Ukrainian President Volodymyr Zelenskyy on Saturday denied a report that EU and U.S. officials have spoken with the government in Kyiv about possible peace talks with Russia.
“No leader of the United States or European Union, our partners — nobody puts pressure on us for us sitting at the negotiation table with Russia and give something away,” Zelenskyy told a joint press conference in Kyiv with European Commission President Ursula von der Leyen, who was on an unannounced visit to the worn-torn country.
It “has never been like this and will never be,” Zelenskyy said.
NBC News reported Saturday that U.S. and European officials have begun talking with the Ukrainian government about what possible peace negotiations with Russia might entail, citing one current U.S. official and one former U.S. official familiar with the discussions. The conversations may have included what Ukraine might need to give up to reach a peace deal with Russia, according to the report.
The officials said the discussions started last month during a meeting including NATO members, amid concerns that the Russia-Ukraine war had reached a stalemate, NBC reported. There are also concerns about how much aid countries can continue to provide to Ukraine, according to the report. EU officials warned last month that Europe can’t compensate if Washington drops support for Kyiv.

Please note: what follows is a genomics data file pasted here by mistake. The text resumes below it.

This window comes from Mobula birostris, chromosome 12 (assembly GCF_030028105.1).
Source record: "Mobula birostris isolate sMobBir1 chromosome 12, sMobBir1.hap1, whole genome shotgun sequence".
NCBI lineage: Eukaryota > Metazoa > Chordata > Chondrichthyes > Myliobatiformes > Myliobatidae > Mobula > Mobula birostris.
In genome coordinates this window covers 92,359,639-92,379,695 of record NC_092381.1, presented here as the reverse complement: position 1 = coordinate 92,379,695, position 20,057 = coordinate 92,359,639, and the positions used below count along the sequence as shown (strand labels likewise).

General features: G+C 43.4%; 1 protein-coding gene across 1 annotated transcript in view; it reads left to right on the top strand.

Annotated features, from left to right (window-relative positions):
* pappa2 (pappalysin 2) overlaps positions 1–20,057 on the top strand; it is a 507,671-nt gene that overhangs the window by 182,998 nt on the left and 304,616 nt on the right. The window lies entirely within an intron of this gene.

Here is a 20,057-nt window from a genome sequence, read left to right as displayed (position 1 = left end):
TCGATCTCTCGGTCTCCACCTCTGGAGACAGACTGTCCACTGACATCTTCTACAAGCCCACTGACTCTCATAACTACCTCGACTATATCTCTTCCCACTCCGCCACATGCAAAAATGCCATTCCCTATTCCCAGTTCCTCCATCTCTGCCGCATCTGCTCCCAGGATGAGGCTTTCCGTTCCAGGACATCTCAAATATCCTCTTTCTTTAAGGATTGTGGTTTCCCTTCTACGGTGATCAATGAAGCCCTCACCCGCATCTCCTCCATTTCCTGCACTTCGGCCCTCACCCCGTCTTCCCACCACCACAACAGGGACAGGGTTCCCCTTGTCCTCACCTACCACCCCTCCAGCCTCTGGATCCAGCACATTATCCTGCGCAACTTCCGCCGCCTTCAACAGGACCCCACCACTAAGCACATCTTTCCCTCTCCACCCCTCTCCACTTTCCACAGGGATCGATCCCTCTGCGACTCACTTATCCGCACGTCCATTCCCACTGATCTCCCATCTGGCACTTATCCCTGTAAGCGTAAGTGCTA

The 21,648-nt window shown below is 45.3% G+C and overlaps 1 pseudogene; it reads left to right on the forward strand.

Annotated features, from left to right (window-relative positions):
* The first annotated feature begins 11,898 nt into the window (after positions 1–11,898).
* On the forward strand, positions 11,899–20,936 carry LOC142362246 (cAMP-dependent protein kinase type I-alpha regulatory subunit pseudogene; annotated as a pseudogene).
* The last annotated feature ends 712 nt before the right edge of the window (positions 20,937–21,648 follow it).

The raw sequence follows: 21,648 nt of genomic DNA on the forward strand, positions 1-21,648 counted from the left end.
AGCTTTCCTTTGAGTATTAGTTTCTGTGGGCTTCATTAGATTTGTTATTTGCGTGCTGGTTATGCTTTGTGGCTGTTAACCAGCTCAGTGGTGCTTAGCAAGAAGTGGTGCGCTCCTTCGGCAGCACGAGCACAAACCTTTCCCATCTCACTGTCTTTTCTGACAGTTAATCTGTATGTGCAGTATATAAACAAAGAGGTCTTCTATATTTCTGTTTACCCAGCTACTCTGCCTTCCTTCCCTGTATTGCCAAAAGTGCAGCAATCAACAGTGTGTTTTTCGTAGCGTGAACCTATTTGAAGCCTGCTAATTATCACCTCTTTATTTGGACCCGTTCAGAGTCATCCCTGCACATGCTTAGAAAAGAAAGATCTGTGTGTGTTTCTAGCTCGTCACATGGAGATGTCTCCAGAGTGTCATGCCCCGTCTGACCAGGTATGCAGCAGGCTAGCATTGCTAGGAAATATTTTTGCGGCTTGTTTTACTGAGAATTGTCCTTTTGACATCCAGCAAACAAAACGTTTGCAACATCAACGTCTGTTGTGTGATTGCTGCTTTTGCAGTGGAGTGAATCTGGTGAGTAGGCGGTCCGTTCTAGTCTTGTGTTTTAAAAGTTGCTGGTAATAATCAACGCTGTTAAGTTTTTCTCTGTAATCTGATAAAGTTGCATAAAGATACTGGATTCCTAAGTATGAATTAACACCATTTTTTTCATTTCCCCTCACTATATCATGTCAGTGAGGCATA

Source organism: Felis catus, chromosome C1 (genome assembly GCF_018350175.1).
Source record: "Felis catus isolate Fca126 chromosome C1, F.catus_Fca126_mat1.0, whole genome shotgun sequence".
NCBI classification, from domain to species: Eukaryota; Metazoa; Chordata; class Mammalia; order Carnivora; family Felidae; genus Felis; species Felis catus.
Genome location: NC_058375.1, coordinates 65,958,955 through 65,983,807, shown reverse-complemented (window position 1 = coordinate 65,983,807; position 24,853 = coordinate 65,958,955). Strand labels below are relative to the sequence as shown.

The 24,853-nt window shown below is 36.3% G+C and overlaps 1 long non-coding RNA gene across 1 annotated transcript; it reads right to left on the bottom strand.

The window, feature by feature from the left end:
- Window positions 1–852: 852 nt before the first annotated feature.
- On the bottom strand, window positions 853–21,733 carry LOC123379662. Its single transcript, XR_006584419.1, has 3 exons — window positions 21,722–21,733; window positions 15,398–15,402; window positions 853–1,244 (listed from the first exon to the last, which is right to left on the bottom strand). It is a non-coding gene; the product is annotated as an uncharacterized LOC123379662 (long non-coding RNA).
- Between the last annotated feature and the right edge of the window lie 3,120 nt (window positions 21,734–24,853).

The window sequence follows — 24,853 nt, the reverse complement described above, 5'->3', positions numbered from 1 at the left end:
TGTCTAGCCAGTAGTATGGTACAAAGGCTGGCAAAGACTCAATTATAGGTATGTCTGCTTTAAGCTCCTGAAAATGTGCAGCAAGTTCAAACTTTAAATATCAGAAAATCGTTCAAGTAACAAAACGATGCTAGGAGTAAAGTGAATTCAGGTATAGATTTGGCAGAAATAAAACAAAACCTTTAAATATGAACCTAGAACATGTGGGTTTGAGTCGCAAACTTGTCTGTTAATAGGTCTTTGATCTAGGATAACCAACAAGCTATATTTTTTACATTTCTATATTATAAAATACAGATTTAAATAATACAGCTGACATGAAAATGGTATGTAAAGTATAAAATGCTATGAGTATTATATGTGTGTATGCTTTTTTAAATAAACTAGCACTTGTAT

“Ukraine is a sovereign country and [will] take sovereign decisions,” von der Leyen emphasized at the joint press conference in Kyiv, pointing to Ukraine’s 10-point peace proposal put forward last year.
Over 600 days into its battle to fight off Russia’s full-scale invasion, Ukraine faces a funding crunch due to delays in planned aid from the U.S. and amid uncertainty about when exactly Europe’s next big package of aid will be delivered.
Any delay could expose Kyiv to a 2024 budget shortfall — a potential situation that is causing anxiety in Ukraine.